East Asia Forum | 23 December 2016
TPP’s demise sends Malaysia in search of a new trade agenda
Malaysia’s trade with the United States has been in decline. But with the Trans-Pacific Partnership (TPP) agreement dead in the water, what’s next for Malaysia’s trade agenda?
If there is a flicker of hope for the TPP it comes from the talks that Japanese Prime Minister Shinzo Abe had with President-elect Donald Trump during the former’s November visit to the United States.
But Abe likely won’t be able to change Trump’s mind. At best Trump might take another look at the agreement. It may not even be legally possible to change the terms already agreed upon by the 12 member partnership.
Perhaps the other like-minded members of the TPP will agree to go ahead without US participation. But not having the United States as part of the deal will substantially weaken any such agreement that emerges.
What, then, can Malaysia do?
US–Malaysia Free Trade Agreement
One possibility is to rekindle interest in a US–Malaysia free trade agreement (FTA). A bilateral agreement between the United States and Malaysia was previously considered in 2006, but negotiations came to a halt in 2009.
If the bilateral exercise was tough back then, it would be even more demanding under Mr Trump’s scrutiny.
Mr Trump is not likely to appreciate Malaysia’s stance on government procurement, state-owned enterprises and the Bumiputera agenda. All of these policies restrict the entry of US business into the Malaysian business space.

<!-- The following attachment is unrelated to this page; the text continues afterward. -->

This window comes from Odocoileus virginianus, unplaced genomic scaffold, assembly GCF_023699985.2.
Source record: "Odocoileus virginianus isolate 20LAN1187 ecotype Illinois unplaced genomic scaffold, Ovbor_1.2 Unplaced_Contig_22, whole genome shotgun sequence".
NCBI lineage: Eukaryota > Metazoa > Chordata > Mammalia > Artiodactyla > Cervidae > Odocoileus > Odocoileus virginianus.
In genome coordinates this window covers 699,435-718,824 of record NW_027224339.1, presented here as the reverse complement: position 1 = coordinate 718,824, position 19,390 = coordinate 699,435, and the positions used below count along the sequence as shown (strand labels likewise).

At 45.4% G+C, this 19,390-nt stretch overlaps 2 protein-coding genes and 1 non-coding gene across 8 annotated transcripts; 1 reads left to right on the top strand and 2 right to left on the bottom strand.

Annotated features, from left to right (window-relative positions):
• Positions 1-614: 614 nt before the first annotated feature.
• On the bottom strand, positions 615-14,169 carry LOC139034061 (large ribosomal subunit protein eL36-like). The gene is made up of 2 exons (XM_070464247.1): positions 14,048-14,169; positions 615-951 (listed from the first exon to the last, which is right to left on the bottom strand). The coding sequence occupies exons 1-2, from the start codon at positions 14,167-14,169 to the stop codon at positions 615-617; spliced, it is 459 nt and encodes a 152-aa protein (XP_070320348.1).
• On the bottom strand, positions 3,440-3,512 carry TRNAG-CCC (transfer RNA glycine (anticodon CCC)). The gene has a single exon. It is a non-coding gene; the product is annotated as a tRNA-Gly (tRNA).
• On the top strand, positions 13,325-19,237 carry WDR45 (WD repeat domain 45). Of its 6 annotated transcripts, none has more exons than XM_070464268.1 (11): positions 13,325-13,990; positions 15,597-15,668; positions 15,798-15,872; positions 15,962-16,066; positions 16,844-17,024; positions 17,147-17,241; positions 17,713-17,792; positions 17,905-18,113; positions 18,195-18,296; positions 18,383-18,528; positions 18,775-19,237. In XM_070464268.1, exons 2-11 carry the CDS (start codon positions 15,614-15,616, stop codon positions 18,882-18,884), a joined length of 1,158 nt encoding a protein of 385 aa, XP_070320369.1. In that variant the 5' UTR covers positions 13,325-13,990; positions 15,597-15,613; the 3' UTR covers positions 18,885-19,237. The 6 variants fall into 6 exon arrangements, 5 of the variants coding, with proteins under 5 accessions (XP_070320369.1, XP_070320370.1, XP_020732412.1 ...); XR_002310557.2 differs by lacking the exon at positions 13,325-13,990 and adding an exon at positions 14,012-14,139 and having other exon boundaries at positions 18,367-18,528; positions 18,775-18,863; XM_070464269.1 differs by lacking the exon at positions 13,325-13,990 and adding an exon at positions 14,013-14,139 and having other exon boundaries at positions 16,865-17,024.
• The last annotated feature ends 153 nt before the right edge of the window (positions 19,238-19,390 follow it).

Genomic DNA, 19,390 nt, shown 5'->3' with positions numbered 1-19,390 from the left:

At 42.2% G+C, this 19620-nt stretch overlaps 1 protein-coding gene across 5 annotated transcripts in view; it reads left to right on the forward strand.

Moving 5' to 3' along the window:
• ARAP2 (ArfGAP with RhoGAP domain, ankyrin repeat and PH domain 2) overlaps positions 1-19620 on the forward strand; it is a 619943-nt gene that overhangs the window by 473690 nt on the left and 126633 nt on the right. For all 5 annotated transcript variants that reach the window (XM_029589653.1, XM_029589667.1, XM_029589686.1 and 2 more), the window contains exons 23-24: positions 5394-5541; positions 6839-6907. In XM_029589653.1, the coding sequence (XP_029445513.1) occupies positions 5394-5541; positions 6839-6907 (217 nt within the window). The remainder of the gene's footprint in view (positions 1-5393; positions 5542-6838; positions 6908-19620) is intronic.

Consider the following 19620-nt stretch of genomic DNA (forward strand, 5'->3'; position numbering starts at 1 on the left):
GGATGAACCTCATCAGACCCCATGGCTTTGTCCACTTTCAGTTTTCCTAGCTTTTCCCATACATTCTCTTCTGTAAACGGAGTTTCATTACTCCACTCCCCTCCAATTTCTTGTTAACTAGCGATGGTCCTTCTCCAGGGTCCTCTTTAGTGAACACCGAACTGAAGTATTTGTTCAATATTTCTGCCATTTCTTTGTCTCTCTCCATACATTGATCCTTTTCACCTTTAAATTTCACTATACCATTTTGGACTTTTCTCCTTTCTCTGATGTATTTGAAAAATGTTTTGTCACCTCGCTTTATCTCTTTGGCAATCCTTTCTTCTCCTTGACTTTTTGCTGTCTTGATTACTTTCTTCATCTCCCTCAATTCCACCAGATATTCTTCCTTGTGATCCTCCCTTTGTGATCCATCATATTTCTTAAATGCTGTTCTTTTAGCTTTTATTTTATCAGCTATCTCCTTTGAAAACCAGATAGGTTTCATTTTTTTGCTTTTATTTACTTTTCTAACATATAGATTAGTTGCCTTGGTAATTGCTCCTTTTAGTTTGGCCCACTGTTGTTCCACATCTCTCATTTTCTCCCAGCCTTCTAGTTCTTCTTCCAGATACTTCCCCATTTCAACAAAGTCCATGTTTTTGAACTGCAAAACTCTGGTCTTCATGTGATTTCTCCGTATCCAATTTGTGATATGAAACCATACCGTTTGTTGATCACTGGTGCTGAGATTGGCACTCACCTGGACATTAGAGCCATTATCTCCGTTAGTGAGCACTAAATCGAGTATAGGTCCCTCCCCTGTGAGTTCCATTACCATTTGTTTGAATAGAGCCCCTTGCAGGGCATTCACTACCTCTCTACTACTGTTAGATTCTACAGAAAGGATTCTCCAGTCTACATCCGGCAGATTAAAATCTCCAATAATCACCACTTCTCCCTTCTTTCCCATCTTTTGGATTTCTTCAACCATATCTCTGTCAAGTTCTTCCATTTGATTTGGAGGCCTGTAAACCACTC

Given that a bilateral FTA with the United States looks unlikely, Malaysia must look elsewhere to promote its trade policy. Two possibilities are open.
The Long Overdue RCEP
One is to pursue Asean’s Regional Comprehensive and Economic Partnership (RCEP) agreement with additional vigour. Malaysia can extend itself by providing RCEP with the leadership that Asean needs. But this depends on whether Prime Minister Najib Razak is up to the task. He has some natural advantages, including his good diplomatic relationship with China.
Indonesian President Joko Widodo (Jokowi) may be the more difficult entity to handle. Jokowi has little patience for abstractions, wants to see quick results and dislikes endless meetings. Asean does not quite fit this mould. It might be difficult for Mr Najib to convince Jokowi of Asean’s usefulness as an institution whose integration will bring better trade and investment to all member states.
If Najib can convince Jokowi, prod China, and get India to soften its negotiating stance, that would do much to accelerate the RCEP process.
RCEP negotiations may not meet the 2016 deadline. The timeline might be pushed further to the end of 2017. But what can Malaysia do if there are tensions that may further delay the completion of RCEP?
The most serious endeavour that Malaysia can initiate is to unilaterally liberalise, avoiding disagreements with other countries’ agendas and not requiring their assistance. And ultimately resources do not have to be wasted on expensive trade negotiations if Malaysia were to undertake domestic reforms without waiting for any external compulsions.
It is absolutely clear Malaysia has to resolve some problems if it to take full advantage of trade in goods and services and investment. If there is a need for a checklist of issues, the TPP comes in handy. And although Malaysia obtained concessions on a number of points, an FTA of a higher standard would be without those waivers.
In the absence of any multilateral liberalisation efforts from the World Trade Organization (WTO) and given the TPP’s apparent demise, Malaysia’s best hope is to approach trade from a unilateral perspective. Whether there is the political will to do so is a different question.